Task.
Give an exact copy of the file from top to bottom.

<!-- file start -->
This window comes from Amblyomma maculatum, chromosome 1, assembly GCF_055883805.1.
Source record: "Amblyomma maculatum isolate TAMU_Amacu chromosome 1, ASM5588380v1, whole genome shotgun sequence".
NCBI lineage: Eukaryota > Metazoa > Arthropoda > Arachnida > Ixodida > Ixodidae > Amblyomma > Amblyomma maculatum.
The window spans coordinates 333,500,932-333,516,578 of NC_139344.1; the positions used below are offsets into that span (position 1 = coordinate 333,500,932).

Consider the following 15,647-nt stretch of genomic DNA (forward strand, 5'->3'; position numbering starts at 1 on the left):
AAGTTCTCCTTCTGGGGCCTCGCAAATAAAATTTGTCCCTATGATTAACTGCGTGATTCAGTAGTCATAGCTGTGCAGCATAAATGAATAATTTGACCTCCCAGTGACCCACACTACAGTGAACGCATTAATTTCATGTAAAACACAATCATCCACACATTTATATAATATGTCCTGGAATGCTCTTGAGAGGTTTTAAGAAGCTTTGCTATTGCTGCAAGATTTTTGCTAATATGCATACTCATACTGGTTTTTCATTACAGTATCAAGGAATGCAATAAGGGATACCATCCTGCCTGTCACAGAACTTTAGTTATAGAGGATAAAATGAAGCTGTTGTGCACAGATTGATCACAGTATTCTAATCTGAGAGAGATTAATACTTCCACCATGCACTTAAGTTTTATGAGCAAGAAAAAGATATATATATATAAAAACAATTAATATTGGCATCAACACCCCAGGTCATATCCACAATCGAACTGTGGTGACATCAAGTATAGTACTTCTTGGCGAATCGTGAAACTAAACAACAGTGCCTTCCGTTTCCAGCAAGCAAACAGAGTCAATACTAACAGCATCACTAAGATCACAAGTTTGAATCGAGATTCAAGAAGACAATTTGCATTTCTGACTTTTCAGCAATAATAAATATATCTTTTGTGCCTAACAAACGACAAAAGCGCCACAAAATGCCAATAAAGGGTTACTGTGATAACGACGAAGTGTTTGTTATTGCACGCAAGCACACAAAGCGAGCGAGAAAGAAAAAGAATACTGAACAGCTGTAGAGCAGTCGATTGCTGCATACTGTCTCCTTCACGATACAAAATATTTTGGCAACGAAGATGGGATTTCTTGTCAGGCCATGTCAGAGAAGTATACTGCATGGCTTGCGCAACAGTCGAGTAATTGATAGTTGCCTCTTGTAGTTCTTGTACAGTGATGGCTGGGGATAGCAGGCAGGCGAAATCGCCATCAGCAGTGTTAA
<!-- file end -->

This window comes from Amblyomma maculatum, chromosome 1, assembly GCF_055883805.1.
Source record: "Amblyomma maculatum isolate TAMU_Amacu chromosome 1, ASM5588380v1, whole genome shotgun sequence".
NCBI lineage: Eukaryota > Metazoa > Arthropoda > Arachnida > Ixodida > Ixodidae > Amblyomma > Amblyomma maculatum.
The window spans coordinates 333,500,932-333,516,578 of NC_139344.1; the positions used below are offsets into that span (position 1 = coordinate 333,500,932).

Consider the following 15,647-nt stretch of genomic DNA (forward strand, 5'->3'; position numbering starts at 1 on the left):
AAGTTCTCCTTCTGGGGCCTCGCAAATAAAATTTGTCCCTATGATTAACTGCGTGATTCAGTAGTCATAGCTGTGCAGCATAAATGAATAATTTGACCTCCCAGTGACCCACACTACAGTGAACGCATTAATTTCATGTAAAACACAATCATCCACACATTTATATAATATGTCCTGGAATGCTCTTGAGAGGTTTTAAGAAGCTTTGCTATTGCTGCAAGATTTTTGCTAATATGCATACTCATACTGGTTTTTCATTACAGTATCAAGGAATGCAATAAGGGATACCATCCTGCCTGTCACAGAACTTTAGTTATAGAGGATAAAATGAAGCTGTTGTGCACAGATTGATCACAGTATTCTAATCTGAGAGAGATTAATACTTCCACCATGCACTTAAGTTTTATGAGCAAGAAAAAGATATATATATATAAAAACAATTAATATTGGCATCAACACCCCAGGTCATATCCACAATCGAACTGTGGTGACATCAAGTATAGTACTTCTTGGCGAATCGTGAAACTAAACAACAGTGCCTTCCGTTTCCAGCAAGCAAACAGAGTCAATACTAACAGCATCACTAAGATCACAAGTTTGAATCGAGATTCAAGAAGACAATTTGCATTTCTGACTTTTCAGCAATAATAAATATATCTTTTGTGCCTAACAAACGACAAAAGCGCCACAAAATGCCAATAAAGGGTTACTGTGATAACGACGAAGTGTTTGTTATTGCACGCAAGCACACAAAGCGAGCGAGAAAGAAAAAGAATACTGAACAGCTGTAGAGCAGTCGATTGCTGCATACTGTCTCCTTCACGATACAAAATATTTTGGCAACGAAGATGGGATTTCTTGTCAGGCCATGTCAGAGAAGTATACTGCATGGCTTGCGCAACAGTCGAGTAATTGATAGTTGCCTCTTGTAGTTCTTGTACAGTGATGGCTGGGGATAGCAGGCAGGCGAAATCGCCATCAGCAGTGTTAA